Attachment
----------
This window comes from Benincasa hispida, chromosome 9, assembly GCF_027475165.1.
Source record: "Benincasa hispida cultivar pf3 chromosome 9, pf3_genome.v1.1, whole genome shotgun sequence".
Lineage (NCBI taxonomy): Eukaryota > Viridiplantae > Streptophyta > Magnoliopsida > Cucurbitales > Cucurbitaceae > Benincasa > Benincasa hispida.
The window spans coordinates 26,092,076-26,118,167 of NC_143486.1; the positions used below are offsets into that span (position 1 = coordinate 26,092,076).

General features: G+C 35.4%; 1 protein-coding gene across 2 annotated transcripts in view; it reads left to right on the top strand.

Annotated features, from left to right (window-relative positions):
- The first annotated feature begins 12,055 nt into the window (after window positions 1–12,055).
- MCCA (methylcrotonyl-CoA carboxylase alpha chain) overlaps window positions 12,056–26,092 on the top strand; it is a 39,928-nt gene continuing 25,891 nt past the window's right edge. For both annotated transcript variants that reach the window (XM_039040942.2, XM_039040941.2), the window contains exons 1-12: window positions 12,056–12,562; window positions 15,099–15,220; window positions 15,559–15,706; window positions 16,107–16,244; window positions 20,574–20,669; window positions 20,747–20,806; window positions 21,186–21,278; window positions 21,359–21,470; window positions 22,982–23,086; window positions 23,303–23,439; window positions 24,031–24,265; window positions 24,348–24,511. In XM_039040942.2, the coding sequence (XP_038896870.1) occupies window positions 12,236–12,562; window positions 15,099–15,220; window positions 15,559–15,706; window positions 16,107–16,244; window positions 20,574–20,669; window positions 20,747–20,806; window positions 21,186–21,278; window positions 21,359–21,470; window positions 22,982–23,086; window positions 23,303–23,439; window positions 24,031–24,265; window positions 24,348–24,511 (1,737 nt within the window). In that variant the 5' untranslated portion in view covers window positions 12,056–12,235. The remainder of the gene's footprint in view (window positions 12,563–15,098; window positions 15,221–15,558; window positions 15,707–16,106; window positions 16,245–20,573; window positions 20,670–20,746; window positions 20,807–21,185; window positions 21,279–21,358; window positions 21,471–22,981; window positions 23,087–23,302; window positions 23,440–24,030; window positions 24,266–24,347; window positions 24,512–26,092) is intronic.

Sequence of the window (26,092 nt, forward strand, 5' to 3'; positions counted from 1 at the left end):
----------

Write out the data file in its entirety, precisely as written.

This window comes from Benincasa hispida, chromosome 9, assembly GCF_027475165.1.
Source record: "Benincasa hispida cultivar pf3 chromosome 9, pf3_genome.v1.1, whole genome shotgun sequence".
Lineage (NCBI taxonomy): Eukaryota > Viridiplantae > Streptophyta > Magnoliopsida > Cucurbitales > Cucurbitaceae > Benincasa > Benincasa hispida.
The window spans coordinates 26,092,076-26,118,167 of NC_143486.1; the positions used below are offsets into that span (position 1 = coordinate 26,092,076).

General features: G+C 35.4%; 1 protein-coding gene across 2 annotated transcripts in view; it reads left to right on the top strand.

Annotated features, from left to right (window-relative positions):
- The first annotated feature begins 12,055 nt into the window (after window positions 1–12,055).
- MCCA (methylcrotonyl-CoA carboxylase alpha chain) overlaps window positions 12,056–26,092 on the top strand; it is a 39,928-nt gene continuing 25,891 nt past the window's right edge. For both annotated transcript variants that reach the window (XM_039040942.2, XM_039040941.2), the window contains exons 1-12: window positions 12,056–12,562; window positions 15,099–15,220; window positions 15,559–15,706; window positions 16,107–16,244; window positions 20,574–20,669; window positions 20,747–20,806; window positions 21,186–21,278; window positions 21,359–21,470; window positions 22,982–23,086; window positions 23,303–23,439; window positions 24,031–24,265; window positions 24,348–24,511. In XM_039040942.2, the coding sequence (XP_038896870.1) occupies window positions 12,236–12,562; window positions 15,099–15,220; window positions 15,559–15,706; window positions 16,107–16,244; window positions 20,574–20,669; window positions 20,747–20,806; window positions 21,186–21,278; window positions 21,359–21,470; window positions 22,982–23,086; window positions 23,303–23,439; window positions 24,031–24,265; window positions 24,348–24,511 (1,737 nt within the window). In that variant the 5' untranslated portion in view covers window positions 12,056–12,235. The remainder of the gene's footprint in view (window positions 12,563–15,098; window positions 15,221–15,558; window positions 15,707–16,106; window positions 16,245–20,573; window positions 20,670–20,746; window positions 20,807–21,185; window positions 21,279–21,358; window positions 21,471–22,981; window positions 23,087–23,302; window positions 23,440–24,030; window positions 24,266–24,347; window positions 24,512–26,092) is intronic.

Sequence of the window (26,092 nt, forward strand, 5' to 3'; positions counted from 1 at the left end):